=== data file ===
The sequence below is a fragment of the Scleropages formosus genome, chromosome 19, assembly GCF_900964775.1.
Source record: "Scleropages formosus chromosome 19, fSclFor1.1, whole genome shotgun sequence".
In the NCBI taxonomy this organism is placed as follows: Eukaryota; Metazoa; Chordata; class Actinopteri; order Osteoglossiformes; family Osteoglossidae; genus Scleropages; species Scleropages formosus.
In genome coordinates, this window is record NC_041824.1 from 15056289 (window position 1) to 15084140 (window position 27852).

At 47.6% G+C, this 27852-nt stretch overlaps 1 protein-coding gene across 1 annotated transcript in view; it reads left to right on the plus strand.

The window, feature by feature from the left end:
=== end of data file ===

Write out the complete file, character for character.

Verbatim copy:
The sequence below is a fragment of the Scleropages formosus genome, chromosome 19, assembly GCF_900964775.1.
Source record: "Scleropages formosus chromosome 19, fSclFor1.1, whole genome shotgun sequence".
In the NCBI taxonomy this organism is placed as follows: Eukaryota; Metazoa; Chordata; class Actinopteri; order Osteoglossiformes; family Osteoglossidae; genus Scleropages; species Scleropages formosus.
In genome coordinates, this window is record NC_041824.1 from 15056289 (window position 1) to 15084140 (window position 27852).

At 47.6% G+C, this 27852-nt stretch overlaps 1 protein-coding gene across 1 annotated transcript in view; it reads left to right on the plus strand.

The window, feature by feature from the left end: